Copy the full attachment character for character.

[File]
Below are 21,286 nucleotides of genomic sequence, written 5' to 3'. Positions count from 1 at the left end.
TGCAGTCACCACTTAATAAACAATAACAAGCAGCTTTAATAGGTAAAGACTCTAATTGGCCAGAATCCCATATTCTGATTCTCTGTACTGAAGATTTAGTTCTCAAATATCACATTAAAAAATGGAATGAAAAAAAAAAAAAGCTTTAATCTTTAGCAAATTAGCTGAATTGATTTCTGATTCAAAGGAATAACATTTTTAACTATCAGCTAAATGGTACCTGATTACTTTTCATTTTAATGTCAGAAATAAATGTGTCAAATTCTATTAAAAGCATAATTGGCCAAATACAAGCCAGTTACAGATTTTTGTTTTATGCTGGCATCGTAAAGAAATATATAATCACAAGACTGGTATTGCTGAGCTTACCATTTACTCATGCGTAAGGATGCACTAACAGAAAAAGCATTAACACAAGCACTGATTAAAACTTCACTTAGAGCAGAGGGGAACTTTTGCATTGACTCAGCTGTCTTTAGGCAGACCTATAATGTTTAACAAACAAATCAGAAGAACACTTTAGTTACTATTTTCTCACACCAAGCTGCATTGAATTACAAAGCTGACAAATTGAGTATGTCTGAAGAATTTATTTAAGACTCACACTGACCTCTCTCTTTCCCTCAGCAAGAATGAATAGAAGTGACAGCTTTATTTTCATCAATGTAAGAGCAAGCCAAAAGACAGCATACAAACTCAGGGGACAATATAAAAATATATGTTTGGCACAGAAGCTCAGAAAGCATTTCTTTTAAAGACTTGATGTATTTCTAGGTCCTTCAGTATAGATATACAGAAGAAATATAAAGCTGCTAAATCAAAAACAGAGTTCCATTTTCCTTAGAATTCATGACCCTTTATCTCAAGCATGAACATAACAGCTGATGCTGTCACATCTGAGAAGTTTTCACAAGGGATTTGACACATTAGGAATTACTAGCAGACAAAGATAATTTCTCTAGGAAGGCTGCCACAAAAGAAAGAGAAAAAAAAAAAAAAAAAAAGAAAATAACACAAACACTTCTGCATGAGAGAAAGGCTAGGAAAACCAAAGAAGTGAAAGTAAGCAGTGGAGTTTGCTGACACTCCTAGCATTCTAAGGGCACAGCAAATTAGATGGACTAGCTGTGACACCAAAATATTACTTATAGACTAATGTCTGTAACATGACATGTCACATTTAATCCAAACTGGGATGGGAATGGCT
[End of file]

Below are 21,286 nucleotides of genomic sequence, written 5' to 3'. Positions count from 1 at the left end.
TGCAGTCACCACTTAATAAACAATAACAAGCAGCTTTAATAGGTAAAGACTCTAATTGGCCAGAATCCCATATTCTGATTCTCTGTACTGAAGATTTAGTTCTCAAATATCACATTAAAAAATGGAATGAAAAAAAAAAAAAGCTTTAATCTTTAGCAAATTAGCTGAATTGATTTCTGATTCAAAGGAATAACATTTTTAACTATCAGCTAAATGGTACCTGATTACTTTTCATTTTAATGTCAGAAATAAATGTGTCAAATTCTATTAAAAGCATAATTGGCCAAATACAAGCCAGTTACAGATTTTTGTTTTATGCTGGCATCGTAAAGAAATATATAATCACAAGACTGGTATTGCTGAGCTTACCATTTACTCATGCGTAAGGATGCACTAACAGAAAAAGCATTAACACAAGCACTGATTAAAACTTCACTTAGAGCAGAGGGGAACTTTTGCATTGACTCAGCTGTCTTTAGGCAGACCTATAATGTTTAACAAACAAATCAGAAGAACACTTTAGTTACTATTTTCTCACACCAAGCTGCATTGAATTACAAAGCTGACAAATTGAGTATGTCTGAAGAATTTATTTAAGACTCACACTGACCTCTCTCTTTCCCTCAGCAAGAATGAATAGAAGTGACAGCTTTATTTTCATCAATGTAAGAGCAAGCCAAAAGACAGCATACAAACTCAGGGGACAATATAAAAATATATGTTTGGCACAGAAGCTCAGAAAGCATTTCTTTTAAAGACTTGATGTATTTCTAGGTCCTTCAGTATAGATATACAGAAGAAATATAAAGCTGCTAAATCAAAAACAGAGTTCCATTTTCCTTAGAATTCATGACCCTTTATCTCAAGCATGAACATAACAGCTGATGCTGTCACATCTGAGAAGTTTTCACAAGGGATTTGACACATTAGGAATTACTAGCAGACAAAGATAATTTCTCTAGGAAGGCTGCCACAAAAGAAAGAGAAAAAAAAAAAAAAAAAAAGAAAATAACACAAACACTTCTGCATGAGAGAAAGGCTAGGAAAACCAAAGAAGTGAAAGTAAGCAGTGGAGTTTGCTGACACTCCTAGCATTCTAAGGGCACAGCAAATTAGATGGACTAGCTGTGACACCAAAATATTACTTATAGACTAATGTCTGTAACATGACATGTCACATTTAATCCAAACTGGGATGGGAATGGCT